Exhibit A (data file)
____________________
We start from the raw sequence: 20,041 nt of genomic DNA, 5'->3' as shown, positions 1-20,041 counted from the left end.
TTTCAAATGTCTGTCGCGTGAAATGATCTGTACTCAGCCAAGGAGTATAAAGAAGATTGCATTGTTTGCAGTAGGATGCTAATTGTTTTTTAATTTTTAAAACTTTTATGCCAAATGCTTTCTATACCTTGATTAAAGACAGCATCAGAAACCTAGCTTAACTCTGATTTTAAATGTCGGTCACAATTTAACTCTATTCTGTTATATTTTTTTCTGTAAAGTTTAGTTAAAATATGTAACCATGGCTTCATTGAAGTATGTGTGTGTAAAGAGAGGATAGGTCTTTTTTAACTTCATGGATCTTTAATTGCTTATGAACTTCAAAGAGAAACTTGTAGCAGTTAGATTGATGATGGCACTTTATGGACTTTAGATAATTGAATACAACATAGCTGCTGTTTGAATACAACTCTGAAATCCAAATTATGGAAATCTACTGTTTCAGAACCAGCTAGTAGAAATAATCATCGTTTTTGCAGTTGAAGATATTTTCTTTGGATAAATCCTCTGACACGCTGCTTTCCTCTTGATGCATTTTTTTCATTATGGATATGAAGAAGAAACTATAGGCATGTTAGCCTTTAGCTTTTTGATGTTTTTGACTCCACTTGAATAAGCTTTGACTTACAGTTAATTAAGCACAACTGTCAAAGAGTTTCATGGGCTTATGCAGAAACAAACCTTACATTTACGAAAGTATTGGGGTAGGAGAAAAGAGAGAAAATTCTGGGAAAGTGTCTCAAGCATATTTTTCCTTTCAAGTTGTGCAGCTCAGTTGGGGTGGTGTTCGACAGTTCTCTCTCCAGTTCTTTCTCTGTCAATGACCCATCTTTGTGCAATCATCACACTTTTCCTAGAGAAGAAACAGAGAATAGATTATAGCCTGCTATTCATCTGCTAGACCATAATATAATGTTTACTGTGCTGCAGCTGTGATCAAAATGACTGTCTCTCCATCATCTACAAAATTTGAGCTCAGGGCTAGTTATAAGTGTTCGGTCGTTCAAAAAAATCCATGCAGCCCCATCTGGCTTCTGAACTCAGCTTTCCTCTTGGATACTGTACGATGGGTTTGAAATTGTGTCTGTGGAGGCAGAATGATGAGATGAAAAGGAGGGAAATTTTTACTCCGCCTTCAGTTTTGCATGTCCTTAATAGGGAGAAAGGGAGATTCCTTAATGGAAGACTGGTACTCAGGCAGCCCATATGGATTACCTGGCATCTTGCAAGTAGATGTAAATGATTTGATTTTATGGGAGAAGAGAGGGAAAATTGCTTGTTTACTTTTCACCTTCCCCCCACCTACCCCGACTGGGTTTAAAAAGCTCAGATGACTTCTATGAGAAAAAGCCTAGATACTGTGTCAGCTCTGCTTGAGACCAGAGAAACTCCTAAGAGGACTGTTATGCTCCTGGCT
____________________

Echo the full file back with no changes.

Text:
We start from the raw sequence: 20,041 nt of genomic DNA, 5'->3' as shown, positions 1-20,041 counted from the left end.
TTTCAAATGTCTGTCGCGTGAAATGATCTGTACTCAGCCAAGGAGTATAAAGAAGATTGCATTGTTTGCAGTAGGATGCTAATTGTTTTTTAATTTTTAAAACTTTTATGCCAAATGCTTTCTATACCTTGATTAAAGACAGCATCAGAAACCTAGCTTAACTCTGATTTTAAATGTCGGTCACAATTTAACTCTATTCTGTTATATTTTTTTCTGTAAAGTTTAGTTAAAATATGTAACCATGGCTTCATTGAAGTATGTGTGTGTAAAGAGAGGATAGGTCTTTTTTAACTTCATGGATCTTTAATTGCTTATGAACTTCAAAGAGAAACTTGTAGCAGTTAGATTGATGATGGCACTTTATGGACTTTAGATAATTGAATACAACATAGCTGCTGTTTGAATACAACTCTGAAATCCAAATTATGGAAATCTACTGTTTCAGAACCAGCTAGTAGAAATAATCATCGTTTTTGCAGTTGAAGATATTTTCTTTGGATAAATCCTCTGACACGCTGCTTTCCTCTTGATGCATTTTTTTCATTATGGATATGAAGAAGAAACTATAGGCATGTTAGCCTTTAGCTTTTTGATGTTTTTGACTCCACTTGAATAAGCTTTGACTTACAGTTAATTAAGCACAACTGTCAAAGAGTTTCATGGGCTTATGCAGAAACAAACCTTACATTTACGAAAGTATTGGGGTAGGAGAAAAGAGAGAAAATTCTGGGAAAGTGTCTCAAGCATATTTTTCCTTTCAAGTTGTGCAGCTCAGTTGGGGTGGTGTTCGACAGTTCTCTCTCCAGTTCTTTCTCTGTCAATGACCCATCTTTGTGCAATCATCACACTTTTCCTAGAGAAGAAACAGAGAATAGATTATAGCCTGCTATTCATCTGCTAGACCATAATATAATGTTTACTGTGCTGCAGCTGTGATCAAAATGACTGTCTCTCCATCATCTACAAAATTTGAGCTCAGGGCTAGTTATAAGTGTTCGGTCGTTCAAAAAAATCCATGCAGCCCCATCTGGCTTCTGAACTCAGCTTTCCTCTTGGATACTGTACGATGGGTTTGAAATTGTGTCTGTGGAGGCAGAATGATGAGATGAAAAGGAGGGAAATTTTTACTCCGCCTTCAGTTTTGCATGTCCTTAATAGGGAGAAAGGGAGATTCCTTAATGGAAGACTGGTACTCAGGCAGCCCATATGGATTACCTGGCATCTTGCAAGTAGATGTAAATGATTTGATTTTATGGGAGAAGAGAGGGAAAATTGCTTGTTTACTTTTCACCTTCCCCCCACCTACCCCGACTGGGTTTAAAAAGCTCAGATGACTTCTATGAGAAAAAGCCTAGATACTGTGTCAGCTCTGCTTGAGACCAGAGAAACTCCTAAGAGGACTGTTATGCTCCTGGCT